Insider trading is forbidden with respect to the offer, purchase, or sale of securities. The SEC defines an insider as someone who has material, nonpublic information. Material information is any information that is considered relevant to the value of the securities of the firm. Insiders are thought to have a responsibility to their companies and to the market to keep this information confidential. The Association for Investment Management Research maintains a more comprehensive set of standards, which is specific to securities analysts.

The act requires periodic reporting, which has become formalized in the 10-k and 10-q forms that provide the basis for most of the investment information that is available to individuals. Analysts, in addition, have at their disposal the ability to interview company board members on a regular basis and to participate in conference calls. The process by which information is disseminated is expected to be as uniform as possible, within reason. Companies that own more than 10 million in assets, whose securities are owned by more than 500 owners are required to post these SEC filings, which are then made available on the EDGAR web site. In addition, most companies provide Annual reports that act as a dressed-up version of the 10-k. They are considered the organ of management's opinion and its statement of the kind of guidance that they will provide the company over the course of the following year or several years.

The SEC mandates the methodology that companies use in materials that solicit shareholders' votes in shareholder meetings or meetings convened to elect directors or approve other major actions by the board. Such information must be filed with the SEC prior to its dissemination to the public. They must fully disclose all material information to the voters. Exchanges such as the NYSE, ASE, and NASDAQ, and industry organizations such as the NASD and AIMR are required to register with the SEC. The SEC also requires brokers, dealers, transfer agents and clearing houses to register. Originally the SEC mandated commissions, but this has been rescinded since the 1960's, leading to a greater volume of trades.

Public opinion found three culprits for the stock market failure between 1929 and 1932, which have their parallels in the events leading up to the introduction of the Investor Protection act of 2002. It was common wisdom that irrational exuberance had lead to what was thought of as a 'speculative orgy.' Drawing on the anti-authoritarian suspicions of their populist, progressive forbears, many claimed that Investment Bankers and the Federal Reserve were to blame. Congressional leaders shared this opinion, as Walter Sach's megalo-maniacal delusions were not atypical. Many claimed that the guilty parties in the Federal Reserve had diverted credit from productive purposes to sustain the boon. Another set of culprits were the contrarian investors that sold short. Although technical analysis was more even more popular at the time than it is now (and remains one of the only ways to make money in a down market) many resented these specialists for profiting from others' misfortune. Market leaders claimed that such people allowed for stocks to avoid a steep upward climb in value that resulted from there being no sellers, but it was to become a difficult fight for these investors to maintain the legality of short selling.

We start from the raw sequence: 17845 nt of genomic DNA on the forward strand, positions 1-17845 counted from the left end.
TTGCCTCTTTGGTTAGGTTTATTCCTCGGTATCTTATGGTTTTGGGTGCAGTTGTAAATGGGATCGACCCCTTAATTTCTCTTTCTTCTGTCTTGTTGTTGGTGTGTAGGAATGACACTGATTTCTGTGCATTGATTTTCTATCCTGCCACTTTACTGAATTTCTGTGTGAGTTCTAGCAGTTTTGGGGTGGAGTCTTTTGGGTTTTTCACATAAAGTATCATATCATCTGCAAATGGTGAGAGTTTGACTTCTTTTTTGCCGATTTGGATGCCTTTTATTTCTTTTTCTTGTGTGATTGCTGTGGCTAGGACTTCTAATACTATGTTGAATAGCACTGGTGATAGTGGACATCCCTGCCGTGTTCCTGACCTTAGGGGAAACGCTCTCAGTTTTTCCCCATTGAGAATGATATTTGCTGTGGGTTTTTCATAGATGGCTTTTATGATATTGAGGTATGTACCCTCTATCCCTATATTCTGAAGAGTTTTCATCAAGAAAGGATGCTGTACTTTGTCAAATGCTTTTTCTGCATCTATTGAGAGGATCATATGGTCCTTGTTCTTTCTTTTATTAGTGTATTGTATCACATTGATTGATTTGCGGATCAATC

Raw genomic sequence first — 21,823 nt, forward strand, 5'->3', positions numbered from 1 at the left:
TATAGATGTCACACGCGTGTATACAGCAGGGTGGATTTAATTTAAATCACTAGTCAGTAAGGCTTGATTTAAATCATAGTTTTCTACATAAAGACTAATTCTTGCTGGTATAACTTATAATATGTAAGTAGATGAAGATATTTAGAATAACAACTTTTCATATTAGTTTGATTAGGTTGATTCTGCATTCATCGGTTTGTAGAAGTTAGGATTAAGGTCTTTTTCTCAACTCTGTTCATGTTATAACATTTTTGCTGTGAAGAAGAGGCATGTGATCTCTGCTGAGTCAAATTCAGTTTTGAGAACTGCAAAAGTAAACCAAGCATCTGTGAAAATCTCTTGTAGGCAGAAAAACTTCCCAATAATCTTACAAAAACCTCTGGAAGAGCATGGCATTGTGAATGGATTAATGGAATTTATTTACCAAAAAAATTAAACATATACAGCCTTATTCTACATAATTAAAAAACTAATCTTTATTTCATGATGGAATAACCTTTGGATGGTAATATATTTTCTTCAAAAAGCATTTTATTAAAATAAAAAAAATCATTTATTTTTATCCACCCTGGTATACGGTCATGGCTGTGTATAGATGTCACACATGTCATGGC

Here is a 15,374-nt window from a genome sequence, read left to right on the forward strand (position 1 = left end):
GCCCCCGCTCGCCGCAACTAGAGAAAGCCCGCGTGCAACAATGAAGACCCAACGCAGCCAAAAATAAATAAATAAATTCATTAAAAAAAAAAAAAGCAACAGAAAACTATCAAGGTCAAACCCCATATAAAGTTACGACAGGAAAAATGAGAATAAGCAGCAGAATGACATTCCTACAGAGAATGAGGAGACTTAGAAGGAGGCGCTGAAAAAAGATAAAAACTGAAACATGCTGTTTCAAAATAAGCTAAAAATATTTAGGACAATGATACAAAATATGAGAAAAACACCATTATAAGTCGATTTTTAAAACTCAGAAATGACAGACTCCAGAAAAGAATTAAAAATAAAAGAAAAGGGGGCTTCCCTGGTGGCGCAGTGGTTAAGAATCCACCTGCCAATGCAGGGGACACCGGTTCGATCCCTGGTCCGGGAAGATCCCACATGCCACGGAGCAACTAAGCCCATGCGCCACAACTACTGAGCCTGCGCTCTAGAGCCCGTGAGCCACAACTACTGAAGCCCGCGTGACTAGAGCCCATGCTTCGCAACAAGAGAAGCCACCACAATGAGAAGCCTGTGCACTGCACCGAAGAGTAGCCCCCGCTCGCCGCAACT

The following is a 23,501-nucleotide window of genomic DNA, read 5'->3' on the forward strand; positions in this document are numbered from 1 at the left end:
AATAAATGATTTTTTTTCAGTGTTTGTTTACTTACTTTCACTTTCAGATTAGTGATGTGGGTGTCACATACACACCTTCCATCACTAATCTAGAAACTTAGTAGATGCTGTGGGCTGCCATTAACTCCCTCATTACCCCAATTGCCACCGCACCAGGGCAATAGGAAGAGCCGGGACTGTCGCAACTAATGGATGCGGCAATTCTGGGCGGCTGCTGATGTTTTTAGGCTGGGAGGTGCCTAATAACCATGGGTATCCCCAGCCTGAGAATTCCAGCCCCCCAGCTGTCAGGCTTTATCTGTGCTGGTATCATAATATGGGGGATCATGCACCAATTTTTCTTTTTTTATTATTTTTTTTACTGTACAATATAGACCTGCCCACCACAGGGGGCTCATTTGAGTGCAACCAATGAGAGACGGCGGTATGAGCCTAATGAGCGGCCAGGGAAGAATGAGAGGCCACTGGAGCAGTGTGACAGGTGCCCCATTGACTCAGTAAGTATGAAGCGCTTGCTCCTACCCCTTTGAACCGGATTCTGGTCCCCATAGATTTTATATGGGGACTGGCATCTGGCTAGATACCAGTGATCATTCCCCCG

The second reason was that of securities fraud. However, unlike the securities fraud of the last few years, this fraud usually involved start-ups or relatively new companies. Several examples were given during the Senate investigations into stock exchange practices, which occurred in 1933 and 1934. Some of the investment banks were directly implicated in the issuance of fraudulent securities. Initial Public Offerings today are usually under-written by several bulge-bracket banks, but in the 1930's this was not the case. In the recent collapse, several industries in particular were associated with securities fraud, including telecommunications.

The third reason was that of stock market price manipulation. This included the private sales of publicly traded equity securities and the active manipulation of securities by pools of investors. Bankers would also use depositor's money to trade speculatively. This has happened within the last ten years, but is usually limited to special cases. For instance, Nick Leeson destroyed Barings Bank by buying forward contracts to purchase Japanese Yen immediately before the Kobe earthquake. Companies would also keep stock values high for advertising or commercial purposes. This was more of an accusation than anything else - there are (and were) too many investors to structurally allow any attempt to control stock market prices to take place.

Many consider the Investor Protection Act of 2002 to be the most sweeping array of reforms since… [END OF PREVIEW]

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Sarbanes-oxley. The Political Pressure.  (2003, July 31).  Retrieved March 23, 2019, from https://www.essaytown.com/subjects/paper/sarbanes-oxley-political-pressure/8560098